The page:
Tag Archives: Mark Douet

This Island’s Mine
★★★★★

King’s Head Theatre

This Island's Mine

This Island’s Mine

King’s Head Theatre

Reviewed – 17th May 2019

★★★★★

 

“Constantly on the move, they change their characters as quickly as they move around and into the Chinese box like set”

 

What do you do when your country’s politicians take a backwards step and pass something like Section 28 as Britain did in 1988? You take a heartwarming, poetic drama like This Island’s Mine, and produce it for the iconic Gay Sweatshop. Philip Osment’s mostly uplifting drama, filled with positive affirmations of gay life, was a revelation for audiences then and deservedly so. It’s a treat to see the Ardent Theatre Company, under the skilful direction of Philip Wilson, revive it in 2019.

This Island’s Mine — the title taken from Shakespeare’s Tempest, the words spoken by Caliban — follows the stories of a disparate group of people who, for one compelling reason or another, wash up, or are washed up, on the shores of not so swinging London. It is the 1980s after all. There are eighteen characters (including the cat, Vladimir) and in this production, they are seamlessly performed by a talented ensemble cast of seven. Every audience member will have their favorite characters, but the play begins and ends with Connor Bannister’s sweet and eager Luke. Luke is a seventeen year old growing up in an economically devastated north, knowing he is gay, but not knowing how to tell his friends and family.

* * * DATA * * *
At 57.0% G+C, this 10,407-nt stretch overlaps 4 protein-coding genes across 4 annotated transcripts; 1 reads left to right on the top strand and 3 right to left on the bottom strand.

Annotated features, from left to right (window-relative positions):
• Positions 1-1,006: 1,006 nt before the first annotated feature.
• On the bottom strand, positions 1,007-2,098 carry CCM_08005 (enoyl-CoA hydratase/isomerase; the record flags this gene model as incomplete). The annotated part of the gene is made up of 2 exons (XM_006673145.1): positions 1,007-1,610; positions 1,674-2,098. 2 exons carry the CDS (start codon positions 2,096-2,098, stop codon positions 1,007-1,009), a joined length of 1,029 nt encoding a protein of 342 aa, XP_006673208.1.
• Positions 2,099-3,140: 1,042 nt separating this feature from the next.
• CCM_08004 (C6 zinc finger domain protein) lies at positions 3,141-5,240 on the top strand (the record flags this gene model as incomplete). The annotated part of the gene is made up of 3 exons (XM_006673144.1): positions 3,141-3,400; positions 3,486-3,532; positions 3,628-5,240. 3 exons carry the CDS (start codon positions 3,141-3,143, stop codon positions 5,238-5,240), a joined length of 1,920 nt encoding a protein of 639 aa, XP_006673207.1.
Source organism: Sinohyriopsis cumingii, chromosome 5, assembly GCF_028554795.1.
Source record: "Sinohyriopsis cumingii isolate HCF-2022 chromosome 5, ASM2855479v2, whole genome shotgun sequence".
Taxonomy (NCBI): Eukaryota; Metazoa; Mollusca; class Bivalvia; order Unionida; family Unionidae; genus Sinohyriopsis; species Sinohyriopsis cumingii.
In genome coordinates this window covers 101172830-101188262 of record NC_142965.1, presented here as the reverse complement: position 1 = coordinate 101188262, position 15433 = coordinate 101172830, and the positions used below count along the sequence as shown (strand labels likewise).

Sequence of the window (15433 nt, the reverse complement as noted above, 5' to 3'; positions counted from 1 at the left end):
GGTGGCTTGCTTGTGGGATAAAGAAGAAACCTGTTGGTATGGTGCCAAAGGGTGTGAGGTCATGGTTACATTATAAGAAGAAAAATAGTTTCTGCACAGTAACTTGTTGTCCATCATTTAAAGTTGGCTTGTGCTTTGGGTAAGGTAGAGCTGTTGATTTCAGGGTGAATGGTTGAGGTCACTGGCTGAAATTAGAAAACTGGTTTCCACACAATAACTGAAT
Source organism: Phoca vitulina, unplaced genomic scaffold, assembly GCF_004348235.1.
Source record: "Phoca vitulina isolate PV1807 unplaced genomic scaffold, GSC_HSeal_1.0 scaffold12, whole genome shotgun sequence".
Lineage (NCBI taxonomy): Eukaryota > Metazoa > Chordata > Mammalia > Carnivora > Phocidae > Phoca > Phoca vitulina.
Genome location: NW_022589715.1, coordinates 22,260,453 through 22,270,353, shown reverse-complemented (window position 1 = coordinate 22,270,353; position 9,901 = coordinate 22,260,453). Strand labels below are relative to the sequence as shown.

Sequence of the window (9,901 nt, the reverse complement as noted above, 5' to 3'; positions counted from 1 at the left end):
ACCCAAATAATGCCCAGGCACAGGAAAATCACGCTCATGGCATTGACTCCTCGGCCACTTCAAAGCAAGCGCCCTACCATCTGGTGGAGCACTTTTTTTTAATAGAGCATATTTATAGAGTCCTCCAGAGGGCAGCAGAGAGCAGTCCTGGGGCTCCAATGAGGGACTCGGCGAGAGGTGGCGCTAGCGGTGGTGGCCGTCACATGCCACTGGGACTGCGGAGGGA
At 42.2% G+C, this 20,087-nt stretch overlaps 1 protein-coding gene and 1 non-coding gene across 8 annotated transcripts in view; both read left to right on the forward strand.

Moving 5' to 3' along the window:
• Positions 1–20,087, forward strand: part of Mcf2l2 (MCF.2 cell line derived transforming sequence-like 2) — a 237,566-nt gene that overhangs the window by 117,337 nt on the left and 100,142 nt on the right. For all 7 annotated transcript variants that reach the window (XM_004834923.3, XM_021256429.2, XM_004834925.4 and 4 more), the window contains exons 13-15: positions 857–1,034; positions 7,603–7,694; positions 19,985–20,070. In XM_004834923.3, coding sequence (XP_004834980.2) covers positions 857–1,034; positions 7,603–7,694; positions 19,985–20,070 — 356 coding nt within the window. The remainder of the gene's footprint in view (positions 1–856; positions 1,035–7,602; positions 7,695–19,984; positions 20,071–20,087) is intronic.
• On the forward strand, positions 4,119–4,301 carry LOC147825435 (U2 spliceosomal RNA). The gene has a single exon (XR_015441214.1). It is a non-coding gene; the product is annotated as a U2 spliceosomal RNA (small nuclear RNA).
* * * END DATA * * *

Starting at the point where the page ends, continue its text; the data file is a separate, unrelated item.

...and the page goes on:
Osment’s play gives the actors plenty to do. Constantly on the move, they change their characters as quickly as they move around and into the Chinese box like set (design by Philip Wilson) that opens enchantingly to show interior scenes of tender intimacy. Whether it’s Luke’s Uncle Martin, played with just the right amount of world weary charm by Theo Fraser Steele, or watching Tom Ross-Williams shift effortlessly between Londoner Mark and northerner Frank, or Rebecca Todd slip from American Marianne to Shakespeare’s Miranda, we are drawn to these characters and their struggles.

Corey Montague-Sholay impresses with his sensitive but steely Selwyn, a black gay actor who grows up thinking he “was the only one/Who’d been letting the side down.” On top of that, he hilariously shape-shifts into Dave, the ten year old son of Marianne’s lover, Debbie. Rachel Summers takes on four roles, an incredible range of female (and male) characters including a North Carolina African-American and a refugee Russian princess, and then there is the always marvellous Jane Bertish holding the audience spellbound whether she is Miss Rosenblum, struggling to survive after fleeing Nazi Austria, or Vladimir, Princess Irina’s indulged and equally aristocratic cat.

This Island’s Mine at the King’s Head Theatre is a triumph. See it if you can.

 

Reviewed by Dominica Plummer

Photography by Mark Douet

 


This Island’s Mine

King’s Head Theatre until 8th June

 

Last ten shows reviewed at this venue:
Momma Golda | ★★★ | November 2018
The Crumple Zone | ★★ | November 2018
Outlying Islands | ★★★★ | January 2019
Carmen | ★★★★ | February 2019
Timpson: The Musical | ★★★ | February 2019
The Crown Dual | ★★★★ | March 2019
Undetectable | ★★★★ | March 2019